• The Steller’s Jay is the only New World bird besides the Blue Jay that builds its nest with mud to hold sticks and twigs together!

  • Both males and females add to the nest which they usually place on the branches of conifers close to the truck of the tree.

  • Steller’s Jay will sometimes steal the nests of other birds and on occasion have been noted as killing other small birds. Why can’t we all just get along Jay?

  • This Jay can mimic a lot of different sounds such as other birds, cats, dogs, chicken noises, and even mechanical sounds they are exposed to. Can you imagine how learning the Jays’ call would be challenging?

Cornell Lab of Ornithology: All About Birds, “Steller’s Jay.

Audubon: Guide to North American Birds, “Steller’s Jay.


American Dipper (Cinclus mexicanus):

Dippers are plump, slate-colored birds with a stubby tails. Even though they are plain in color, they are easy to identify as they are the only North American songbird which will dive underwater. 

  • A dipper’s favorite habitats are fast-flowing water in mountainous areas such as creeks, streams, and waterfalls. Dippers love clean water and are a good indicator of water quality. 

  • Dippers wade and dive underwater to search for aquatic insects, aquatic invertebrates, and small fish to feed on. 

  • Dippers have lots of warm feathers and strong wings to stay warm underwater and swim through strong currents. Young dippers are able to dive and swim within their first month of life.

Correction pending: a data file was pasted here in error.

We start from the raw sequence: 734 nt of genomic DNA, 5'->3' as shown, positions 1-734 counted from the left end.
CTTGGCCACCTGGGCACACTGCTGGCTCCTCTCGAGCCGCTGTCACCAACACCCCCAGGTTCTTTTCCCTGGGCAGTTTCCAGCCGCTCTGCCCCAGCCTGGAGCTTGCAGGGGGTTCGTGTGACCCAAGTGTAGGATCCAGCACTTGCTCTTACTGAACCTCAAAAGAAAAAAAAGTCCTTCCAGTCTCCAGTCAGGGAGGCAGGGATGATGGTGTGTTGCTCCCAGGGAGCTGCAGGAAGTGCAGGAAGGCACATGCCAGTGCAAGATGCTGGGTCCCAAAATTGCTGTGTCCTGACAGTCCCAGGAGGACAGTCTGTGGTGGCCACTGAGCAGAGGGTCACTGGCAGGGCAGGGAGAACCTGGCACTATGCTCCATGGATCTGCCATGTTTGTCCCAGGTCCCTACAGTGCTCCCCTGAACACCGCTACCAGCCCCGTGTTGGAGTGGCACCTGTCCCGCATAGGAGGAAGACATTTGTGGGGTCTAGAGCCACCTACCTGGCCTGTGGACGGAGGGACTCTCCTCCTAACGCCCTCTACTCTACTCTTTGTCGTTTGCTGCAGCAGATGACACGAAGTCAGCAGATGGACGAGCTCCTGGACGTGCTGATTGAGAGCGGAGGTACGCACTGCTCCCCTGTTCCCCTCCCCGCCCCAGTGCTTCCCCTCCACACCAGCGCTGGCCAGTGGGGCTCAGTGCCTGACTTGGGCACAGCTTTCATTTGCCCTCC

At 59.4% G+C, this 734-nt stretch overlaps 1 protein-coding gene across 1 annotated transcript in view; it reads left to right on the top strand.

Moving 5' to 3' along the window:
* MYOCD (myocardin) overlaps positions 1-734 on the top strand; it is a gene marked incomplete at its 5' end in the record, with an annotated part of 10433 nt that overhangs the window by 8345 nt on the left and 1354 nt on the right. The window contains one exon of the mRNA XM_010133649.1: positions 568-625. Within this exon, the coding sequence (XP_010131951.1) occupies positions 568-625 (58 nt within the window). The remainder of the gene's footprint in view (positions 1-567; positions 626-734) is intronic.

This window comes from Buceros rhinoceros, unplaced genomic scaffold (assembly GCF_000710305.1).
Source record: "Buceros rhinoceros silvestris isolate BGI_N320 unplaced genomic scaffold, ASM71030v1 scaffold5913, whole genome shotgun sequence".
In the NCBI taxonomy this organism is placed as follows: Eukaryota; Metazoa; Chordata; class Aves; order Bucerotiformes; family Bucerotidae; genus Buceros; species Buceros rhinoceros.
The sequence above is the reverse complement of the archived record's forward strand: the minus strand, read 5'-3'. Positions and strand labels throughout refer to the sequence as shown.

• Female dippers build their nest around bridges or behind waterfalls where the nest material will stay constantly wet from the water’s spray. The nest is built of materials like moss, twigs, and roots. 

“Peterson Field Guide to Birds of Western North America” by Roger Tory Peterson

Audubon: American Dipper

Don’t Feed Birds Bread!

  • Contrary to what Mary Poppins says, don’t feed the birds bread. Bread is high in carbohydrates and lacking any nutritional value for birds.

  • Birds will fill up on this low nutrient bread and not eat nutrient rich foods they need.

  • Eating too much bread can cause the birds to develop “angel wing” where the wings are malformed and prevent them from flying.

  • Uneaten bread can attract other predators, develop mold, or produce excess algae blooms causing a domino effect of problems.

More information on what birds can eat and what is harmful can be found on the National Geographic website here.



Common Raptor Traits:

Raptors share some extra characteristics that make them distinct from other birds:

  1. Excellent vision: Raptors have great vision in order to spot prey from long distances while in flight. Raptors can see anywhere from two to eight times as well as a human’s vision!  

  2. Sharp talons: Raptors have sharp talons and most are adapted to catch and hold prey in flight. Raptor talons are used not only for catching and holding prey, but in many cases they are used as tools, self defense, to break and transport branches/twigs, walk on ground or across carrion (dead animals), and for perching in trees.